Giere History, Family Crest & Coats of Arms
- Origins Available:
As we follow the name Giere back through history, we find that the surname is ultimately derived from the Middle English word "geary," meaning "changeable" or "passionate." 
Another source notes "This surname is derived from a geographical locality. 'at the gare' , from residence thereby." 
And another source states "Gear signifies all sorts of wearing apparel and equipments for horses and men, from the Saxon gearrian, to make ready; and the name was probably given to one who took charge of and superintended the gear. John of the Gear, John O' Gear, and at length John Gear." 
Early Origins of the Giere family
The surname Giere was first found in Suffolk, where the earliest record of the name is Albert, Joscelin Gere, who was listed in the "Cartularium monasterii de Rameseia" Rolls between 1133-1160. 
The Hundredorum Rolls of 1273 had only one listing of the family: Stephen de la Gare, Kent. But the "Placita de Quo Warranto, temp. Edward I-III." had two listings, both 20, Edward I (during the twentieth year of King Edward I's reign): Lucas atte Gare, Kent; and Lucas de la Gare, Kent. 
Allen Atte-gar, was vicar of Elmham, Norfolk in 1356. 
"There is an estate named Gear in the parish of St. Earth, which Polwhele thinks may have had its name from caer, castrum; and he says Gear Bridge below was originally Caer Bridge. Geare in Cornish signifies 'green or flourishing.' " 
Early History of the Giere family
This web page shows only a small excerpt of our Giere research. Another 78 words (6 lines of text) covering the years 1379, 1601, 1602, 1565, 1580, 1603, 1622, 1662, 1622, 1601, 1649 and 1615 are included under the topic Early Giere History in all our PDF Extended History products and printed products wherever possible.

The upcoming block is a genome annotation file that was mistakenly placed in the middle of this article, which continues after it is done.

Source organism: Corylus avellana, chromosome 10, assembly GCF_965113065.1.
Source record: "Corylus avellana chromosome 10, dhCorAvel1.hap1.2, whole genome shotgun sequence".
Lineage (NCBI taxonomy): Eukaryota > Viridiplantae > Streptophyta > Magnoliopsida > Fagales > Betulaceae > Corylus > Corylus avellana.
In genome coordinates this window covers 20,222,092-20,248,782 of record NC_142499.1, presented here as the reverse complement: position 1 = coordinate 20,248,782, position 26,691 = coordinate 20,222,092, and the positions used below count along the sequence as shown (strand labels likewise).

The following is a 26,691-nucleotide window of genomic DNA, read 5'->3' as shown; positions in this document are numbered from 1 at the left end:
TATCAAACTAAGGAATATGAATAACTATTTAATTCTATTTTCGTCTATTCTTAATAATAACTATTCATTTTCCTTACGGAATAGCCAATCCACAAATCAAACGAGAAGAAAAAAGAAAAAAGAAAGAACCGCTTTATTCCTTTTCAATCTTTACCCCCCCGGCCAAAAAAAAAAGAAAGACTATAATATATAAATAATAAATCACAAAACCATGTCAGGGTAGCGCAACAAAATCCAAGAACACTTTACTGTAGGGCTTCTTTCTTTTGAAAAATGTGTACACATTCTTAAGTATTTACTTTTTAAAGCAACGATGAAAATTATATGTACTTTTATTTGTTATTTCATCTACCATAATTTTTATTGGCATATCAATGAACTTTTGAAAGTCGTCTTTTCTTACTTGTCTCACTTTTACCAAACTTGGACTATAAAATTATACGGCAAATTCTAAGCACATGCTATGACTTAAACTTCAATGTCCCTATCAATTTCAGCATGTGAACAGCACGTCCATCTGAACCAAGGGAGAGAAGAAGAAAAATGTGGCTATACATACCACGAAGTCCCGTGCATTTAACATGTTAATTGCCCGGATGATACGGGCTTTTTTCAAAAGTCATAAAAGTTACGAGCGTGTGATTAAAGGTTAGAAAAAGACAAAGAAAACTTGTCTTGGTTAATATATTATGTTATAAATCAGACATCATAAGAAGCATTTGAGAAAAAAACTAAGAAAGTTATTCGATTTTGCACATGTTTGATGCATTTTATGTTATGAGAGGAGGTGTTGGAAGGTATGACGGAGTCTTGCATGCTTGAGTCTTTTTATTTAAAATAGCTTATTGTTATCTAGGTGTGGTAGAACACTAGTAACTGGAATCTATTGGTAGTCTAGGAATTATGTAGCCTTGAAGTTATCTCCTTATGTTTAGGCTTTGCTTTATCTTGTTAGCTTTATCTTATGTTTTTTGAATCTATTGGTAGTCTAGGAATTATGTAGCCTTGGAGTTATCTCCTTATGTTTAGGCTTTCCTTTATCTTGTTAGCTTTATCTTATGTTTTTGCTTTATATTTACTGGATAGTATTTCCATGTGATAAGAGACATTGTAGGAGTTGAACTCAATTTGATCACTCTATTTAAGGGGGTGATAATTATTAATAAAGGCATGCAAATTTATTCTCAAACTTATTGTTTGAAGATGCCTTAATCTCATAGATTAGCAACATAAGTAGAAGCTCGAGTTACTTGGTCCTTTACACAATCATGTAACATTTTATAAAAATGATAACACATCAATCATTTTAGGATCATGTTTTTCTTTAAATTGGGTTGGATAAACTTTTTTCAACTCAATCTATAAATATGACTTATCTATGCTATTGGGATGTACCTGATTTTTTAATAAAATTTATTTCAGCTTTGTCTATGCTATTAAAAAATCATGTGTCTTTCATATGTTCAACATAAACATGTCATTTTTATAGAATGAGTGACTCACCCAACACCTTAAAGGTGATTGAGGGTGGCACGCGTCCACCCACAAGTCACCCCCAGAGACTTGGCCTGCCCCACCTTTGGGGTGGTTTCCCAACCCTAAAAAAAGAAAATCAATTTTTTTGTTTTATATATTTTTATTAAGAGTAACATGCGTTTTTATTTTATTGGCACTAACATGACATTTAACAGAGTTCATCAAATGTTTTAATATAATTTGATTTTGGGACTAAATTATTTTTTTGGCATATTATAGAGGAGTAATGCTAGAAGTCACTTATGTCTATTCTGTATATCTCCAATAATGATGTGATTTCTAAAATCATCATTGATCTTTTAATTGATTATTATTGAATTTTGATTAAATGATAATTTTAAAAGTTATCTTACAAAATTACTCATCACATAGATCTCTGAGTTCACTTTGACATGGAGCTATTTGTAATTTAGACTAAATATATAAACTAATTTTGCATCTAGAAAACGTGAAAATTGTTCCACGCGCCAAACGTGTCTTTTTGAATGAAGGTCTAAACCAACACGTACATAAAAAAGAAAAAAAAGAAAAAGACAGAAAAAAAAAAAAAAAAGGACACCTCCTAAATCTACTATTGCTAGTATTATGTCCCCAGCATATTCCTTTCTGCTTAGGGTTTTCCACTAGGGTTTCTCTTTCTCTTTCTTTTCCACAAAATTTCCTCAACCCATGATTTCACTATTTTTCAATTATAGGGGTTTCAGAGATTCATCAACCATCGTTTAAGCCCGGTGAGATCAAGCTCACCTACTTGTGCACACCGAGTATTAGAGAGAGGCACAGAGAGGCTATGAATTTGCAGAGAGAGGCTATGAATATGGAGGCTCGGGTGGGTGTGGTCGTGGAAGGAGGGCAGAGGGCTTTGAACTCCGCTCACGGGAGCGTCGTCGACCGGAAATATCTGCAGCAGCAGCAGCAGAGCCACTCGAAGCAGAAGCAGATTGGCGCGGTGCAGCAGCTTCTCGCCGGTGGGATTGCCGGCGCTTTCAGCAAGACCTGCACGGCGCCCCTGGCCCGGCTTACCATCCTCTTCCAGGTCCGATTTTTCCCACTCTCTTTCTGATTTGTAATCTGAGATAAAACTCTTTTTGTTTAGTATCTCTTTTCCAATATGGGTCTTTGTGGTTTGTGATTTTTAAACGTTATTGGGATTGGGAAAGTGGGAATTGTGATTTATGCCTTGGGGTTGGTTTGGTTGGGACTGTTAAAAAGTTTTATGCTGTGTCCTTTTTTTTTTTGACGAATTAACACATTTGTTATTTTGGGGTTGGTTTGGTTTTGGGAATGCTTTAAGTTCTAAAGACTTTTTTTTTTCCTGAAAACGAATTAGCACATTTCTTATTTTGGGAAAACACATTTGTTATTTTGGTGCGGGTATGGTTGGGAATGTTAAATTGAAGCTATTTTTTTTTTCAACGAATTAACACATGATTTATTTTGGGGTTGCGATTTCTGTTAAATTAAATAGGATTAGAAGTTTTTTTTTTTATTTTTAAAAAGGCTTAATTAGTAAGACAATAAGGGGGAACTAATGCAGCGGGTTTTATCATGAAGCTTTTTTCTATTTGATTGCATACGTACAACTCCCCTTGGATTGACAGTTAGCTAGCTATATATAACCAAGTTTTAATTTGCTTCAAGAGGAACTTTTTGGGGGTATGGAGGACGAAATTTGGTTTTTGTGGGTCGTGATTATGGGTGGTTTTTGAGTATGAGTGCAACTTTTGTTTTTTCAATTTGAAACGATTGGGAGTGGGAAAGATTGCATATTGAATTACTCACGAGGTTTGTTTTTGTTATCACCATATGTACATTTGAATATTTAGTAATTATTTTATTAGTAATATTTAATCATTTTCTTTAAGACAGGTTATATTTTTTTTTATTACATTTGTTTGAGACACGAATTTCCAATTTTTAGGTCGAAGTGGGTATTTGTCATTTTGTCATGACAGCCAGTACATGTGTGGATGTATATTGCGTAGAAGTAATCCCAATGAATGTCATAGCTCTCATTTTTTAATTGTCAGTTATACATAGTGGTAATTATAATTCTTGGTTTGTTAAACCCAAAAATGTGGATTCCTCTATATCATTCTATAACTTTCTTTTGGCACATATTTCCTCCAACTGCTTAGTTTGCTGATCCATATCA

Giere Spelling Variations
Spelling variations in names were a common occurrence before English spelling was standardized a few hundred years ago. In the Middle Ages, even the literate spelled their names differently as the English language incorporated elements of French, Latin, and other European languages. Many variations of the name Giere have been found, including Gear, Geare, Geear, Geere, Gere and others.
Early Notables of the Giere family (pre 1700)
Notables of the family at this time include Sir Michael Geare (c. 1565 - ?), captain of the ship "Little John," who was knighted in for his role in the privateer wars in the West Indies with Spain in 1580-1603.
Alan Geare (1622-1662), was a nonconformist divine, born at Stoke Fleming, near Dartmouth, Devonshire...
Another 53 words (4 lines of text) are included under the topic Early Giere Notables in all our PDF Extended History products and printed products wherever possible.
Migration of the Giere family
Families began migrating abroad in enormous numbers because of the political and religious discontent in England. Often faced with persecution and starvation in England, the possibilities of the New World attracted many English people. Although the ocean trips took many lives, those who did get to North America were instrumental in building the necessary groundwork for what would become for new powerful nations. Some of the first immigrants to cross the Atlantic and come to North America bore the name Giere, or a variant listed above: Thomas Geare, who came to Boston in 1635; George Gere, who also arrived Boston in 1635; Wm Gear, who came to Virginia in 1678; Solomon Gear, an 'emigrant in bondage,' who arrived in Boston in 1720.
Related Stories +
- ^ Reaney, P.H and R.M. Wilson, A Dictionary of English Surnames. London: Routledge, 1991. Print. (ISBN 0-415-05737-X)
- ^ Bardsley, C.W, A Dictionary of English and Welsh Surnames: With Special American Instances. Wiltshire: Heraldry Today, 1901. Print. (ISBN 0-900455-44-6)
- ^ Arthur, William , An Etymological Dictionary of Family and Christian Names. London: 1857. Print
- ^ Rye, Walter, A History of Norfolk. London: Elliot Stock, 62, Paternoster Row, 1885. Print
- ^ Charnock, Richard, Stephen, Ludus Patronymicus of The Etymology of Curious Surnames. London: Trubner & Co., 60 Paternoster Row, 1868. Print.